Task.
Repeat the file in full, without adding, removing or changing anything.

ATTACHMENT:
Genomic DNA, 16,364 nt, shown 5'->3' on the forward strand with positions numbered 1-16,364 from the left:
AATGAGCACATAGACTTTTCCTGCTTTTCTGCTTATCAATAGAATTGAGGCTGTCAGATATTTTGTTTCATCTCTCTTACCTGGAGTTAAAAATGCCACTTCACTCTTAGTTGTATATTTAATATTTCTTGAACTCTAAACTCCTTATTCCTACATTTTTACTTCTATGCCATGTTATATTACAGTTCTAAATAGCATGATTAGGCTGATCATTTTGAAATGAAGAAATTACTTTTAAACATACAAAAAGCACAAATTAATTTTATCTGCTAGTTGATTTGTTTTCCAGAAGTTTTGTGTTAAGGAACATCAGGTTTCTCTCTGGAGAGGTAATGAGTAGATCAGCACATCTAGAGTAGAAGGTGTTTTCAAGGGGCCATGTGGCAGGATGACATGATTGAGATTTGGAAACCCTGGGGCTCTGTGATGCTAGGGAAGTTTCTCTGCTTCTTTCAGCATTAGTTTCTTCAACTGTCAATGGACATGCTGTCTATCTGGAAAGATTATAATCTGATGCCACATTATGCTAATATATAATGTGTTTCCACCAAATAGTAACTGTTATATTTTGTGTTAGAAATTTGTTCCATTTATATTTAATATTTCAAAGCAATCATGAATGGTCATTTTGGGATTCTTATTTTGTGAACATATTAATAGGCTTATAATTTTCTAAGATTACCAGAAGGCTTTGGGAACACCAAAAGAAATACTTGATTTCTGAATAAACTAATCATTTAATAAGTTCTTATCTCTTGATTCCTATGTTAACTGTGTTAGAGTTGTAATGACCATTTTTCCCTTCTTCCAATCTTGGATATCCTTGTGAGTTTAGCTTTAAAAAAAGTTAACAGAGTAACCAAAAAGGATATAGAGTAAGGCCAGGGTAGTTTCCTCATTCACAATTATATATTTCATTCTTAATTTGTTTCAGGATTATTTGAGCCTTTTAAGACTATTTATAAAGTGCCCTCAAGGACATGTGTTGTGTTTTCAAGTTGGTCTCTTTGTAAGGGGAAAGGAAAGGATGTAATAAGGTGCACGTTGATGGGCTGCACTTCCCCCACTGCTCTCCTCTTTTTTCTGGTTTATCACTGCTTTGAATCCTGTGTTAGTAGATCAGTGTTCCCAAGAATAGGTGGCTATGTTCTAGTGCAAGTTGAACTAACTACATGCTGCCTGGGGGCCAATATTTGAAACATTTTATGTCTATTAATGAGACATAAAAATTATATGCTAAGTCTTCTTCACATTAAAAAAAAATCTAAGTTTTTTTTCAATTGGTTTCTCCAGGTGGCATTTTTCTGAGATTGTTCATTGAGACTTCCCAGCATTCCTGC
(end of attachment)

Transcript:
Genomic DNA, 16,364 nt, shown 5'->3' on the forward strand with positions numbered 1-16,364 from the left:
AATGAGCACATAGACTTTTCCTGCTTTTCTGCTTATCAATAGAATTGAGGCTGTCAGATATTTTGTTTCATCTCTCTTACCTGGAGTTAAAAATGCCACTTCACTCTTAGTTGTATATTTAATATTTCTTGAACTCTAAACTCCTTATTCCTACATTTTTACTTCTATGCCATGTTATATTACAGTTCTAAATAGCATGATTAGGCTGATCATTTTGAAATGAAGAAATTACTTTTAAACATACAAAAAGCACAAATTAATTTTATCTGCTAGTTGATTTGTTTTCCAGAAGTTTTGTGTTAAGGAACATCAGGTTTCTCTCTGGAGAGGTAATGAGTAGATCAGCACATCTAGAGTAGAAGGTGTTTTCAAGGGGCCATGTGGCAGGATGACATGATTGAGATTTGGAAACCCTGGGGCTCTGTGATGCTAGGGAAGTTTCTCTGCTTCTTTCAGCATTAGTTTCTTCAACTGTCAATGGACATGCTGTCTATCTGGAAAGATTATAATCTGATGCCACATTATGCTAATATATAATGTGTTTCCACCAAATAGTAACTGTTATATTTTGTGTTAGAAATTTGTTCCATTTATATTTAATATTTCAAAGCAATCATGAATGGTCATTTTGGGATTCTTATTTTGTGAACATATTAATAGGCTTATAATTTTCTAAGATTACCAGAAGGCTTTGGGAACACCAAAAGAAATACTTGATTTCTGAATAAACTAATCATTTAATAAGTTCTTATCTCTTGATTCCTATGTTAACTGTGTTAGAGTTGTAATGACCATTTTTCCCTTCTTCCAATCTTGGATATCCTTGTGAGTTTAGCTTTAAAAAAAGTTAACAGAGTAACCAAAAAGGATATAGAGTAAGGCCAGGGTAGTTTCCTCATTCACAATTATATATTTCATTCTTAATTTGTTTCAGGATTATTTGAGCCTTTTAAGACTATTTATAAAGTGCCCTCAAGGACATGTGTTGTGTTTTCAAGTTGGTCTCTTTGTAAGGGGAAAGGAAAGGATGTAATAAGGTGCACGTTGATGGGCTGCACTTCCCCCACTGCTCTCCTCTTTTTTCTGGTTTATCACTGCTTTGAATCCTGTGTTAGTAGATCAGTGTTCCCAAGAATAGGTGGCTATGTTCTAGTGCAAGTTGAACTAACTACATGCTGCCTGGGGGCCAATATTTGAAACATTTTATGTCTATTAATGAGACATAAAAATTATATGCTAAGTCTTCTTCACATTAAAAAAAAATCTAAGTTTTTTTTCAATTGGTTTCTCCAGGTGGCATTTTTCTGAGATTGTTCATTGAGACTTCCCAGCATTCCTGC